Security Studies Students Travel Far and Craft Dissertations  

Pleasant Ogedengbe and ErikaRicci, doctoral candidates in Security Studies at the School of Politics, Security, and International Affairs have recently returned from fieldwork in Maryland and Italy, respectively. While in Italy, Ricci was researching the Red Brigades, a leftist terrorist group active in Italy in the 1970s. She interviewed former members, the judges, lawyers and magistrates who conducted their trials, and people who came from the same community as the members and shared their beliefs but did not join the Red Brigades. She also visited archives in Milan, Turin, and the Rome center archive for trial records and other documents.  

In Maryland, Ogedengbe was gathering data for her dissertation project, speaking with and observing Nigerian immigrants in Nigerian-centric communities. She interviewed members of the community, asking them questions about how they view national identity, how first and second-generation immigrants view themselves as well as how they view African Americans, and exploring stereotypes within black communities. 


For Ricci, the most rewarding part of her fieldwork was her success at being able to find and interview relevant people in a relatively short period of time. Since the events of her research happened in the 1970, with many of the people involved on the side of the law in their forties at the time, so many had already died or become very difficult to find, and former militants were difficult to find and convince them to talk. Getting sources from both sides to share their stories was a rewarding experience for Ricci. 

For Ogedengbe, the most rewarding part of her fieldwork experience was learning to talk comfortably with strangers and conduct interviews, a skill that she didn’t think she could use before her fieldwork experience. For the interviewing process, a certain level of rapport is needed in order to get answers, and to get people to agree to speak with her. Ogedengbe said that she also found it rewarding to learn how to build trust, and that as she learned how to do that, people would be more open with her and she would even get suggestions for other people who might want to talk to her, which would help guide her fieldwork.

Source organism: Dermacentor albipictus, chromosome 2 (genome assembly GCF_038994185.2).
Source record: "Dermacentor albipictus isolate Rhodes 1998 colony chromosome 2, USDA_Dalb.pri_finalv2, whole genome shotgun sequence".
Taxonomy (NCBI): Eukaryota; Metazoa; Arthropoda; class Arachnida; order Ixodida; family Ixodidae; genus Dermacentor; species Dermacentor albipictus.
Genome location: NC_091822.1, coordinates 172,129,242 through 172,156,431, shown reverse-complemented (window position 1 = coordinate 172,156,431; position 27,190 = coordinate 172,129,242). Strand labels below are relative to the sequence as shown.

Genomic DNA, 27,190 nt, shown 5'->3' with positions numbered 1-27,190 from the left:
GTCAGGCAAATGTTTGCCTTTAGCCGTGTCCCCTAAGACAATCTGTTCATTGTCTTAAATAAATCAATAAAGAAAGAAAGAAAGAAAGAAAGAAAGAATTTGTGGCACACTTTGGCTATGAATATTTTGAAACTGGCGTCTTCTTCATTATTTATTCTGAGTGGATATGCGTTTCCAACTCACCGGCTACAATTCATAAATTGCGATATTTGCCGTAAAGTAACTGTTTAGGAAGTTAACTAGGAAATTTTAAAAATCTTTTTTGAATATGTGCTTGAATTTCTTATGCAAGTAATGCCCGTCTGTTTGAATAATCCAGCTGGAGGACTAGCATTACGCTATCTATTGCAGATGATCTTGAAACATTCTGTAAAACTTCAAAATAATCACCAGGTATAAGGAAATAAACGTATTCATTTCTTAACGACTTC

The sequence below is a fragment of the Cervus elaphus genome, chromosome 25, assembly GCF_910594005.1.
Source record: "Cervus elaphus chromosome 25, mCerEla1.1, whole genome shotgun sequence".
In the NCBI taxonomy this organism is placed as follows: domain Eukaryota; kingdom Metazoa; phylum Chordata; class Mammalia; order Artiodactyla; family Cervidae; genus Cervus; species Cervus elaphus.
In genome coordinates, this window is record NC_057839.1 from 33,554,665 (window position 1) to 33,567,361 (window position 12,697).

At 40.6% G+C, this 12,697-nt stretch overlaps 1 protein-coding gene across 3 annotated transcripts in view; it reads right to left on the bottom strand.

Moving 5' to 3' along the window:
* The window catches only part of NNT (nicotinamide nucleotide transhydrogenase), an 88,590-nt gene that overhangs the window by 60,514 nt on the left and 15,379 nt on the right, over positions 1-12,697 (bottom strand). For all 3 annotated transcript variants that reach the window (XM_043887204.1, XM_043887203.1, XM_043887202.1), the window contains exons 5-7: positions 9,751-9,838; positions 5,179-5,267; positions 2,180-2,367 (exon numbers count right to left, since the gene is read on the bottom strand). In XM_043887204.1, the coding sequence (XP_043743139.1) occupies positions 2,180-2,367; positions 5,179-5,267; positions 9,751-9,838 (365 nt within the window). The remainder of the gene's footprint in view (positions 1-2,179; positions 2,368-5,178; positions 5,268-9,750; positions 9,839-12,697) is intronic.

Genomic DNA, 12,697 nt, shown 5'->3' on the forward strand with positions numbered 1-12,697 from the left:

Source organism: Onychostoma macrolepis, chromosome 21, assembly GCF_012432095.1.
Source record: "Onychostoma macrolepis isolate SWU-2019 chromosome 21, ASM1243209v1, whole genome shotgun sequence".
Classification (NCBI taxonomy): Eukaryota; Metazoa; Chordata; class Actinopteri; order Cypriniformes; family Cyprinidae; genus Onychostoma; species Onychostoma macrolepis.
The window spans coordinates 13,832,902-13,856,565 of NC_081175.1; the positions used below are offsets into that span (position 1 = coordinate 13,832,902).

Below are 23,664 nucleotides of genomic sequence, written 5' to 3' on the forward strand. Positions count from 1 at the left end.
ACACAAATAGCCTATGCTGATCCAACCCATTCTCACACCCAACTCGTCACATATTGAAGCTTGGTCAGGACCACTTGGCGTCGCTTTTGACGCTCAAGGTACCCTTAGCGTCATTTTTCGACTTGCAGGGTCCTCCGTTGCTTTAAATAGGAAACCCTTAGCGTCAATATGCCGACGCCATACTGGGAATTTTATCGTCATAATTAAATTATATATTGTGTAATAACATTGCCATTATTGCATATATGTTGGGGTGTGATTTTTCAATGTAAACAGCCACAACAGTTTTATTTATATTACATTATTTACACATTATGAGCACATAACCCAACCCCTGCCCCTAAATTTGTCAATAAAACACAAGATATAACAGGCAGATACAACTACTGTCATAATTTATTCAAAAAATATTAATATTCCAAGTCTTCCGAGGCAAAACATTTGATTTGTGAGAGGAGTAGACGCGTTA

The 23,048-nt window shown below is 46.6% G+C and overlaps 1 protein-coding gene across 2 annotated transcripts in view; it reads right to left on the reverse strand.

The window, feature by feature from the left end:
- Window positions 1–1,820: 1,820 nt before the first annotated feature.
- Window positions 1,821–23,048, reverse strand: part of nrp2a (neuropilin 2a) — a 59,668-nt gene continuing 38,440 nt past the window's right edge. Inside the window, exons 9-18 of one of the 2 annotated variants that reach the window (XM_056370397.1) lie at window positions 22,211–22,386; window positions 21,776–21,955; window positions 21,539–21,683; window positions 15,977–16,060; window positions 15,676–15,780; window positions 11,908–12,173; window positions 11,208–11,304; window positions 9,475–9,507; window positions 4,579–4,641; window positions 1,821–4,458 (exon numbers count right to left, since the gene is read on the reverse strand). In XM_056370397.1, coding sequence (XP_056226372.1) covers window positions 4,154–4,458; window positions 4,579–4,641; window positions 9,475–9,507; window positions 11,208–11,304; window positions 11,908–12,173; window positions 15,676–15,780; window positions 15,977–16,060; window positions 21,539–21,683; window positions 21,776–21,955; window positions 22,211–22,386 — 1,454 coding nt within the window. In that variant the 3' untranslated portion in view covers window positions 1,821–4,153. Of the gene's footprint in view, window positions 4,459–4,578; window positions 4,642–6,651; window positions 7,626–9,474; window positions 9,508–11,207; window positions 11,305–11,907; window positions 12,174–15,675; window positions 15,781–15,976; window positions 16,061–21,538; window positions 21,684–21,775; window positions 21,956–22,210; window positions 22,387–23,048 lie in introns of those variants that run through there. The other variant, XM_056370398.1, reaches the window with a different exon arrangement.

Ricci also shared how gaining trust in her interviews was actually one of her biggest challenges, due to the sensitive nature of her topic. “You have to be mindful of each word you are saying”, she explained. Ricci also found it challenging to learn how to relate to the people she interviewed, even if she didn’t agree with them or their actions. In order to get their opinions, she had to prove herself as an unbiased source that was committed to understand them, even when they wanted her to agree with them or share her own opinion. “If you lose their trust,” she said, “the interview is gone.” Ogedengbe had similar experiences, saying that it was sometimes challenging to sit through interviews where people shared negative stereotypes or made inappropriate comments. And although learning to step outside of her comfort zone and talk with strangers was a rewarding experience for Ogedengbe, it was also one of the most challenging parts of her experience. “I’m an introvert. Just the idea of going up to people was very daunting for me at the beginning,” she said.   


When asked if they had any advice for any graduate students considering fieldwork, both Ricci and Ogedengbe emphasized the importance of planning your trip ahead of time: “It’s a long timeline to organize everything–start ahead. Have everything planned before you work there because once you’re there, you usually don’t have a lot of time, you don’t have a lot of money”. Ogedengbe recommended consulting others who have completed fieldwork for advice and to get an idea of what to expect. They also related how instrumental their dissertation chairs, SPSIA Director Güneş Murat Tezcür, Ph.D., for Ogedengbe and Associate Professor Thomas Dolan, Ph.D., for Ricci, had been in preparing her for fieldwork. Ogedengbe said, “having [Dr. Tezcür] guide me through it was very key for me in terms of my success”. Both agreed that building relationships with people during  fieldwork will determine the ease and richness of the experience. 

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